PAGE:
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Author:Elsa Peralta (Center for Comparative Studies - Faculty of Arts, University of Lisbon)
Paper short abstract:
This paper focuses on the memory constellations created by the free or forced migrations that have accompanied European colonial empires' expansion, demise and aftermath. It considers seemingly disparate migrant groups in an effort to assess the connectedness of post(colonial) memories.
Paper long abstract:
Colonialism and decolonization had important consequences with respect to migration, which extend to today's migrations from the previous colonial world. This is not only a national and empire specific phenomenon, but one with supra-local dynamics and global effects, which include forms of transnational connection, changing conceptualizations of community, and discrete memory cultures that outlast the formal end of empires (De l'Etoile 2008). In line with Rothberg's concept of Multidirectional Memory (2009) this paper is interested in the intersections of memory, migration and postcolonialism and questions what new constellations of remembrance are produced through the uneven encounter between different migrant populations that have moved in the course of European colonial empires' expansion, demise and aftermath. These migrant groups occupy a shared space, marked by an experience of unsettling created by colonial relations. Also, their respective collective memories are conscripted by a postcolonial "aphasia" (Stoler 2011) related to the enduring and troubling legacies of the imperial past. Yet, although connected, this is a divided space characterized by power asymmetries and racial violence. Going beyond the container thinking that is present in the methodological nationalism implicit in Memory Studies, this paper intents to provide a "displaced angle" on the canons of cultural memory as a way of bulwarking (ethnocentric and racialized) national traditions in the face of postcolonial diversity, while at the same time acknowledging that the national as a framework for identity and memory-making is still a powerful one.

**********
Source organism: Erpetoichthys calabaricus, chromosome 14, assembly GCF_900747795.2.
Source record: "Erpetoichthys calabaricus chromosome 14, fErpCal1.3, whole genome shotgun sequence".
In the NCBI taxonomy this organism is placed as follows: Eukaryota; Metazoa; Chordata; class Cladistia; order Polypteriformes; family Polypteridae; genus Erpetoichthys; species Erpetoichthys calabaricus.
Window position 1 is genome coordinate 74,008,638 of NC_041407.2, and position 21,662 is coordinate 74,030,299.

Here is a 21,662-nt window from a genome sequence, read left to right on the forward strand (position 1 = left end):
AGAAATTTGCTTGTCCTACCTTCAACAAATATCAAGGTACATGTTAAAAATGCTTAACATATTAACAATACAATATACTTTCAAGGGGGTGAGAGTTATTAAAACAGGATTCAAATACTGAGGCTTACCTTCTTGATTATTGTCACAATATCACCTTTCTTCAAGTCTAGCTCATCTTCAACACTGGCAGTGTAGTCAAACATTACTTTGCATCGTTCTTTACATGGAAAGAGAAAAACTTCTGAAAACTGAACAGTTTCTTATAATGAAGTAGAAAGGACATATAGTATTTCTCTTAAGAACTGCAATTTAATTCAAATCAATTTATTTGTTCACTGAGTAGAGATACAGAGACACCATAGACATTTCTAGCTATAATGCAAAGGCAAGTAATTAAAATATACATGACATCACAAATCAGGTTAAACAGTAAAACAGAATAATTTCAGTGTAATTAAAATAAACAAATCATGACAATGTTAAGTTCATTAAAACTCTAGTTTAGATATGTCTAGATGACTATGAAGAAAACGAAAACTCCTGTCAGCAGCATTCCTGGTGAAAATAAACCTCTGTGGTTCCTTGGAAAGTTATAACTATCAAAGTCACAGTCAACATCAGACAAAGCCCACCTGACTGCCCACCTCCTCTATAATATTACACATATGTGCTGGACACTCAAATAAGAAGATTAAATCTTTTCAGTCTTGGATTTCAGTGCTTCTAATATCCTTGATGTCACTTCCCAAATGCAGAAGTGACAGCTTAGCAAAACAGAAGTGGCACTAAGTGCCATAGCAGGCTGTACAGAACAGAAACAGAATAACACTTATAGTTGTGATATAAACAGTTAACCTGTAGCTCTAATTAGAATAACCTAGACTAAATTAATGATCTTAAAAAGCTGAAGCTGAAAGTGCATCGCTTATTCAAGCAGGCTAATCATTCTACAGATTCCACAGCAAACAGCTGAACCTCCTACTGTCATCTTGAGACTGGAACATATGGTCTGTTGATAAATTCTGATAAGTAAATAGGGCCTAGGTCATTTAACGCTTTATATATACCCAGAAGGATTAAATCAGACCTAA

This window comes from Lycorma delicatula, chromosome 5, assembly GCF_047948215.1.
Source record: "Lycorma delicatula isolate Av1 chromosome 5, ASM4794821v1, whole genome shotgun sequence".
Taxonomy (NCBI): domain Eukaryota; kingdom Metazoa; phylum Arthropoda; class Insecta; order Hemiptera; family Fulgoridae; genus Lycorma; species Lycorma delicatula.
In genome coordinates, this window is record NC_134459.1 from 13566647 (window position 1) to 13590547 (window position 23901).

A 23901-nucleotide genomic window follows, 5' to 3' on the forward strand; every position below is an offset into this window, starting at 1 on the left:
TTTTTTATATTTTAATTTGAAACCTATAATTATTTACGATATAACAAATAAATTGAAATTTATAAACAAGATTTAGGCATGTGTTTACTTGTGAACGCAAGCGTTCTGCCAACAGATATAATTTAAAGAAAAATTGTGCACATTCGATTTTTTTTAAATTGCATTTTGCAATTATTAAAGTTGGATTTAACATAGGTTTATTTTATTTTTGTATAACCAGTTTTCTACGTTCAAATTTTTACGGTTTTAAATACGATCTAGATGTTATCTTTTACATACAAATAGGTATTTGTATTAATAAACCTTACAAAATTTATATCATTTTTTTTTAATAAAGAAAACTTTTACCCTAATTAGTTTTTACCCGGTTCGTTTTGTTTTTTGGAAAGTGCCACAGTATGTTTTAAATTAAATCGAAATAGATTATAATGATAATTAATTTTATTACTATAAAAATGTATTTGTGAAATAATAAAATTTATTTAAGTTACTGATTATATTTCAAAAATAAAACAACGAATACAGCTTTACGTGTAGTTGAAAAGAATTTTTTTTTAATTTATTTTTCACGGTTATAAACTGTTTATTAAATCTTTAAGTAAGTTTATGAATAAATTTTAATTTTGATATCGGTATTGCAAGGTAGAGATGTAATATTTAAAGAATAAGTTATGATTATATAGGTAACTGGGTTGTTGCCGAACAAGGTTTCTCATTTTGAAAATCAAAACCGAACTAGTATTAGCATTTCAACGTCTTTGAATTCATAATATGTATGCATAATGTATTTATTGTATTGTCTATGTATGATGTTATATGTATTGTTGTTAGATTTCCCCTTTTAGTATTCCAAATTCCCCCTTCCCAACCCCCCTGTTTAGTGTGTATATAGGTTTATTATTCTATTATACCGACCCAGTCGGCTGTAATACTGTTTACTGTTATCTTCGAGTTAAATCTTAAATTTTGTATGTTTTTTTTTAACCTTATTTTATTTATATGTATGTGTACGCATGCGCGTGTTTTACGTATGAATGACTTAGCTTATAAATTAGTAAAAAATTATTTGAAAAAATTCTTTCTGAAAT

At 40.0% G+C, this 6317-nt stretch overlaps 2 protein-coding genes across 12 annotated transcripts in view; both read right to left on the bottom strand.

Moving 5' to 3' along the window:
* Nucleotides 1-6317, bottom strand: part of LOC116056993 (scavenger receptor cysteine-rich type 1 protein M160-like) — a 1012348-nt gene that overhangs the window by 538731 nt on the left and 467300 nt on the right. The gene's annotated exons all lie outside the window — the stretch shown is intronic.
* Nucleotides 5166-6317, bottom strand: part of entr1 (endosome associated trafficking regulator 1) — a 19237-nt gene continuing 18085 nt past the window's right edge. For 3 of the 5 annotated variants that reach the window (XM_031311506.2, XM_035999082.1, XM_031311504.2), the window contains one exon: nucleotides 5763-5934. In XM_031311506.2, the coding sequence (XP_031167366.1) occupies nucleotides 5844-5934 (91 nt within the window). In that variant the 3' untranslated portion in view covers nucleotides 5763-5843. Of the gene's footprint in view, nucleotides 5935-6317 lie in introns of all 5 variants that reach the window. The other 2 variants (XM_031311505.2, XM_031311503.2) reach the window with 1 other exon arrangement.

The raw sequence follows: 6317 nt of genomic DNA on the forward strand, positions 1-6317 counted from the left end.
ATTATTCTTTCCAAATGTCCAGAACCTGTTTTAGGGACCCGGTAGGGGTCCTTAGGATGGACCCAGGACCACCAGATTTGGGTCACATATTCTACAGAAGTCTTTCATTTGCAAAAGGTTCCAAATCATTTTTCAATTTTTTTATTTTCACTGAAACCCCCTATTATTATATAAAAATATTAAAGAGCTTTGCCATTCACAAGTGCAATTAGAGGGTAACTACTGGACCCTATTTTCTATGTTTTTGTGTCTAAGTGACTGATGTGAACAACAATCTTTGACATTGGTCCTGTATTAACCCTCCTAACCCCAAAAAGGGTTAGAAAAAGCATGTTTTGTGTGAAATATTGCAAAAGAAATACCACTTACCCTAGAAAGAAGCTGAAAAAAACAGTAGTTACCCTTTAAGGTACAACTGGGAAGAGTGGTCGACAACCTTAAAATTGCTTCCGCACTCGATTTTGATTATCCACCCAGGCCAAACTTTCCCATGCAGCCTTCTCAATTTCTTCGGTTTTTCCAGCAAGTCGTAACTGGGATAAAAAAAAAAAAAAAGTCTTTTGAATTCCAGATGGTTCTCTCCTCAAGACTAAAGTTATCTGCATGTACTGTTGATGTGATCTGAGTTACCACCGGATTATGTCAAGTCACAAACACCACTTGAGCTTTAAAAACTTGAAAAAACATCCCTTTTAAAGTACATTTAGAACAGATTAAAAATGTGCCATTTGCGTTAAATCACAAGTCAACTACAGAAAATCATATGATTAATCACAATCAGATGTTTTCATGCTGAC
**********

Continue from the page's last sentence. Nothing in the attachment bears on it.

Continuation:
Shared marginal experiences? Comparing postcolonial memories from the European margins